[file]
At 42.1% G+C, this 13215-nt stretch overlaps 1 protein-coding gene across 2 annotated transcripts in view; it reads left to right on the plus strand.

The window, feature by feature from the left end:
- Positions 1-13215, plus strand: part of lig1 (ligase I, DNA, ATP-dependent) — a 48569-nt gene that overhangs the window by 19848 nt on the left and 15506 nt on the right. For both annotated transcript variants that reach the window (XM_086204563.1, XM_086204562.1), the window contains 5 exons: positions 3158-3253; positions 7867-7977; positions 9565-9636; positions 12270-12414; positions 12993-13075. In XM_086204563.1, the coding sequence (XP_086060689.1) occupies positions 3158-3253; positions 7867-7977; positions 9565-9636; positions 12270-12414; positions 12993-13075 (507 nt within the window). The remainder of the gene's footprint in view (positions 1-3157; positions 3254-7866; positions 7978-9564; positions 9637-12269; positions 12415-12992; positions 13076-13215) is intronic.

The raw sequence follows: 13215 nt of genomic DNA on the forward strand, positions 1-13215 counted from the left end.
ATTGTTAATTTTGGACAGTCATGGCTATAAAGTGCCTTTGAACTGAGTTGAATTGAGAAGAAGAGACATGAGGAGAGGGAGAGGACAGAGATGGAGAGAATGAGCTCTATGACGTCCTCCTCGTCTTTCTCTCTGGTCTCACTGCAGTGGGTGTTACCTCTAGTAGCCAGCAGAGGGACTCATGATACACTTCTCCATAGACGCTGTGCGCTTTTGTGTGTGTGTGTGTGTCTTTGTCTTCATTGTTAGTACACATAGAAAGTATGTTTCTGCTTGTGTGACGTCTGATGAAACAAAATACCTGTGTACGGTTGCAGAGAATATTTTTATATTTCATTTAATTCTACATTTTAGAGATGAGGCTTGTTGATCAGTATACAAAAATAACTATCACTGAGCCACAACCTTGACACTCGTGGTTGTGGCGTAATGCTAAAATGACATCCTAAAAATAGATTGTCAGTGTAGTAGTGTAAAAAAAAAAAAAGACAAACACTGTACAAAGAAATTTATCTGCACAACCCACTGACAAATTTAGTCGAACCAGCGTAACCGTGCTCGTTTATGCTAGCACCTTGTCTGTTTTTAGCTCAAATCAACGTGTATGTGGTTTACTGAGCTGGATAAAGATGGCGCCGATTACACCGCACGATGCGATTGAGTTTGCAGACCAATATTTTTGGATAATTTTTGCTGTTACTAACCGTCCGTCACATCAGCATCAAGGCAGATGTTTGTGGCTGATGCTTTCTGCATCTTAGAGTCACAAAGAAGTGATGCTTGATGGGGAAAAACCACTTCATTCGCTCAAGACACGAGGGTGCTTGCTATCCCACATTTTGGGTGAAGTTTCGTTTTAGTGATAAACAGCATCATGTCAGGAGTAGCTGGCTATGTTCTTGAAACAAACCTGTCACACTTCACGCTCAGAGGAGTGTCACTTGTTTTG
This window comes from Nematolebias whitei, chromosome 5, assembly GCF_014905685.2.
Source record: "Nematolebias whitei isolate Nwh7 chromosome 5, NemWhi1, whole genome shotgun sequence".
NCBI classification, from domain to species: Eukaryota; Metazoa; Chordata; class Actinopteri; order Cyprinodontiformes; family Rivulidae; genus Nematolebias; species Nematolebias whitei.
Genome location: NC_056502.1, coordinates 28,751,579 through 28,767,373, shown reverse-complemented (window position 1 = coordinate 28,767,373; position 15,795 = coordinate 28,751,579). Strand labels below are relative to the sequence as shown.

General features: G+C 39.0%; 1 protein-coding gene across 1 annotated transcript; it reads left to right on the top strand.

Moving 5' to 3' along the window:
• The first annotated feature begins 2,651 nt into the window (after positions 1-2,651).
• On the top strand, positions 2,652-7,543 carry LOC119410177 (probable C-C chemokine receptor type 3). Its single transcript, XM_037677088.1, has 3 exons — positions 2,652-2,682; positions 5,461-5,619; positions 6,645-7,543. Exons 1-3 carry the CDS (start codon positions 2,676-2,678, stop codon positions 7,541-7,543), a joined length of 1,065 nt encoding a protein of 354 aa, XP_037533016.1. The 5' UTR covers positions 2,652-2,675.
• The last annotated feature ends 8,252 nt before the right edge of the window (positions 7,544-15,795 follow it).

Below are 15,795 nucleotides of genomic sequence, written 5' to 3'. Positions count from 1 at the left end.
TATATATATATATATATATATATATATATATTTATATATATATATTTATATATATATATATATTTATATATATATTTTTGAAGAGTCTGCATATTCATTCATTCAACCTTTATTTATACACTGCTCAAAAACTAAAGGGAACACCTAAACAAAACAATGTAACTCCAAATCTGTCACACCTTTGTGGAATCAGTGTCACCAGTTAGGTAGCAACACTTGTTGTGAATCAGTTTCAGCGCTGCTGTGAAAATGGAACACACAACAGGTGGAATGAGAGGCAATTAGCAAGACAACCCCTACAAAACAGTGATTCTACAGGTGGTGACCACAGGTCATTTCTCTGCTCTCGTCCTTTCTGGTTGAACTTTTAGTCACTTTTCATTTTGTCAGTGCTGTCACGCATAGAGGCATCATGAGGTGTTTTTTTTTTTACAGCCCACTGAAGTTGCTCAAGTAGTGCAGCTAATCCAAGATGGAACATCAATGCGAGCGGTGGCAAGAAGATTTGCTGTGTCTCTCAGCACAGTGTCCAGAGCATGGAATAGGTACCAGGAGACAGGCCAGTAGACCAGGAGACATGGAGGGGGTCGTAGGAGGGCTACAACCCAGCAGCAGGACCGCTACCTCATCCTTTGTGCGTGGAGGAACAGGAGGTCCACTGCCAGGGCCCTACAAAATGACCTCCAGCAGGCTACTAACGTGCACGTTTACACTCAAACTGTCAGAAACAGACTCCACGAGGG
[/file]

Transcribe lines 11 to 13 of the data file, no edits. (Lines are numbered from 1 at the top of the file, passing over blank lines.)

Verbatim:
Moving 5' to 3' along the window:
• The first annotated feature begins 2,651 nt into the window (after positions 1-2,651).
• On the top strand, positions 2,652-7,543 carry LOC119410177 (probable C-C chemokine receptor type 3). Its single transcript, XM_037677088.1, has 3 exons — positions 2,652-2,682; positions 5,461-5,619; positions 6,645-7,543. Exons 1-3 carry the CDS (start codon positions 2,676-2,678, stop codon positions 7,541-7,543), a joined length of 1,065 nt encoding a protein of 354 aa, XP_037533016.1. The 5' UTR covers positions 2,652-2,675.